Federal District Court Judge Rules New York Archdiocese Challenge To Birth Control Benefit May Proceed


A federal district court in New York denied the Obama administration’s request to dismiss a challenge to the contraception mandate filed by a group of Catholic organizations.

The Roman Catholic Archdiocese of New York and two other Catholic entities challenged the law, arguing that providing their employees with a health insurance plan that makes contraception available without a co-pay violates their rights to free exercise of religion. The Obama administration argued the plaintiffs couldn’t challenge the insurance requirement at this time since the mandate, which doesn’t take effect until January 2014, isn’t causing the archdiocese any imminent injury. Furthermore, the administration argued, an additional compromise  and the administration to address concerns of religious organizations is in the works.

But U.S. District Judge Brian Cogan disagreed, ruling the archdiocese “demonstrated how the enormous changes to their plans required by the coverage mandate currently exacerbate their preparation costs.” That showing, the court found, was sufficient to demonstrate “imminent” harm because it was causing them to “divert funds from their ministries.”

The archdiocese includes 370 parishes and insures approximately 9,000 people and currently operates a self-insured health plan that bars contraception coverage except for other, medically necessary purposes.

The ruling didn’t address the merits of the archdiocese claims, but simply allows the plaintiffs to move beyond initial allegations and forward with their challenge.

The case is Roman Catholic Archdiocese of New York v. Sebelius, 12-02542, U.S. District Court, Eastern District of New York (Brooklyn).

Like this story? Your $10 tax-deductible contribution helps support our research, reporting, and analysis.

Follow Jessica Mason Pieklo on twitter: @hegemommy

  • michelle-mesick

    First of all, the church already pays for sin. Or is there an insurance plan that refuses to pay for Viagra for unmarried men? Won’t this health insurance law legally require them to pay for ED treatments to single men who request it? What about supposedly celibate priests?

    Second of all, “imminent harm”? They’re pulling in money hand over fist, tax-free, and they claim that having to spend a little of that money on complying with the law is “imminent harm”? And the courts are willing to consider letting these people break the law so the pesky law won’t interfere with their “ministries”?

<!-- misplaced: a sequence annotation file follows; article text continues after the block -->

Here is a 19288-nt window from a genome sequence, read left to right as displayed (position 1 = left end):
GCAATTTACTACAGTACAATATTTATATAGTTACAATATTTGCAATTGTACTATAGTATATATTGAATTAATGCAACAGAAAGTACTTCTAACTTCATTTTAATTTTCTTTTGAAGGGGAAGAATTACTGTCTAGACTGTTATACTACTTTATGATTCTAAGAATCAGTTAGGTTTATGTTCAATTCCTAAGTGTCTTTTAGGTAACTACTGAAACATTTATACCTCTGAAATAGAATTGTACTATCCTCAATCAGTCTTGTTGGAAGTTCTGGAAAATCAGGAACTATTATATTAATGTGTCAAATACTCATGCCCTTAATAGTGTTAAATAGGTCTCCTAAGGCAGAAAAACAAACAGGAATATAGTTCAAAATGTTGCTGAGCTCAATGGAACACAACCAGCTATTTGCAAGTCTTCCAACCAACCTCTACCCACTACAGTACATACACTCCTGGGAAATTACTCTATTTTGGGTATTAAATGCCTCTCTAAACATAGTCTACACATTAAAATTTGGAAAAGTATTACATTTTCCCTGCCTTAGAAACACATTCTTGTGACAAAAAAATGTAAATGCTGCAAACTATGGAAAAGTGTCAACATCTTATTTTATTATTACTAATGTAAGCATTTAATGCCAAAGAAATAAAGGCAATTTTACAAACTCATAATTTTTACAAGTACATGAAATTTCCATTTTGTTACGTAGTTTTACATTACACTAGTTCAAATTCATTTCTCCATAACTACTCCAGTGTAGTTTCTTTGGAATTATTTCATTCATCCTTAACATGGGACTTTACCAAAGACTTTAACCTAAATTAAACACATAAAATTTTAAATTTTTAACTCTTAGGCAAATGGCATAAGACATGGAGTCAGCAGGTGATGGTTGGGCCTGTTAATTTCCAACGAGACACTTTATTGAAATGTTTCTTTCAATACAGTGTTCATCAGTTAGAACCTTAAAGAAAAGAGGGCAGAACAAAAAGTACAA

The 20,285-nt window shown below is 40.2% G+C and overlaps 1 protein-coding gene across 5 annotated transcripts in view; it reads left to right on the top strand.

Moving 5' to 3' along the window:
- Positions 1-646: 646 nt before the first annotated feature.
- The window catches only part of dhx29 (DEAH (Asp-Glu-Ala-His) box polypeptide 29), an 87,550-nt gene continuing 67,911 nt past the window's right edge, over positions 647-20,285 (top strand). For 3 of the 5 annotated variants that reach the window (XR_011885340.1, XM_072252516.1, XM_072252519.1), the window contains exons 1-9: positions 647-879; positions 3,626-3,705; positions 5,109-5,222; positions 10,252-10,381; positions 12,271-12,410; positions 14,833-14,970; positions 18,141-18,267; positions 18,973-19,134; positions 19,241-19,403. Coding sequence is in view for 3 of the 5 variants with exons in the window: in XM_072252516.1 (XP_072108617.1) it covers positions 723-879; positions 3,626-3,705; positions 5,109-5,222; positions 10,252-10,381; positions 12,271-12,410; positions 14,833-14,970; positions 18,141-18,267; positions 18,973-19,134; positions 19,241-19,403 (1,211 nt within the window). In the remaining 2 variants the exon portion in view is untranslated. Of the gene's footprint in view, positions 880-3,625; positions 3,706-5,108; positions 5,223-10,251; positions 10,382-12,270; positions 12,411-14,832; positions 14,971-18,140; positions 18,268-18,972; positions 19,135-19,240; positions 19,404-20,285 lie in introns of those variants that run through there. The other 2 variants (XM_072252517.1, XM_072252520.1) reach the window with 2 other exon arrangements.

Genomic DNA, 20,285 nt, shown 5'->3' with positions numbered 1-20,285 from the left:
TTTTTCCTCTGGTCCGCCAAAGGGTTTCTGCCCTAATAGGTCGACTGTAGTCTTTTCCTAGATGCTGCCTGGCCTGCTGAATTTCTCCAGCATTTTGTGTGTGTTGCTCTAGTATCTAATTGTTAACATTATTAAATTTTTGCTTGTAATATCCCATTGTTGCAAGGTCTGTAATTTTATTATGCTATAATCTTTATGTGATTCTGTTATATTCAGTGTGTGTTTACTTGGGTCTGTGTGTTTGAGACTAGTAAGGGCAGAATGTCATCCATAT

Isn’t exempting certain institutions from the law based on religion against the first amendment?

  • deb-r

    I had a harrowing experience recently –my husband was admitted to hospital after vomiting blood, he was bleeding internally and ultimately needed 5 units of blood. It was really scary for us–but can you imagine how much more it would have been if the only hospital around was run by Jehovah Witnesses and they refused to allow blood transfusions or what if my husbands employer refused to allow insurance to pay for blood transfusions–adding to our stress with concern about money! Religious beliefs should NOT ever be allowed to effect policys.

  • hoots

    AMENDMENT I

    Congress shall make no law respecting an establishment of religion, or prohibiting the free exercise thereof; or abridging the freedom of speech, or of the press; or the right of the people peaceably to assemble, and to petition the government for a redress of grievances.

    So playing the devil’s advocate, Michelle, doesn’t the law seem to be protecting religions from participating in policy that they conscientiously object to? Not the opposite which you suggest? Regardless of one’s personal opinion on the matter, the constitution’s statement allows one’s ministries to be exempted from laws that would force their religious hand…I’m at a point of searching for why I believe what I do, personally, in my life right now, and I feel compelled to look at these questions with an openmindedness heretofore unpracticed. It is apparent that you have disparate views from those of the Catholic Church, however, in the name of constitutional freedom, why should an institution that holds a certain religious view be forced to act against their conscience? If you practiced yoga religiously and Congress passed a law outlawing it, what would be your reaction?

  • crowepps

    Religious freedom is a right of individuals, not institutions.  All of the rights in our Constitution are those of individuals.

    The Catholic Church has every right to *persuade* people to do things the way they think is right.  Neither they nor any other religious institution should have the right to *force* people to follow their peculiar rules when doing so violates those individuals’ conscience and freedom of religion.

    Consider that one of the religious views of the Catholic Church is that victims of child sexual abuse are ’seductive’, are ’tempting’ their abusers, and that the most important issue involved is helping the *abuser*, reconciling the *abuser* to the Church, and *forgiving* the abuser.  Should they be forced to act against their conscience in *that* religious view and turn abusers over to civil authorities so they can be isolated from future victims?  Most people would say yes.

  • give-em-hell-mary

    Let’s hear it for Viagra spousal notification, since most anti-choice men have sex with everyone but their wives!

    And parishioner and sex offender Viagra notification to catch all those pretend-celibate priests and parole-breaking perps!

  • give-em-hell-mary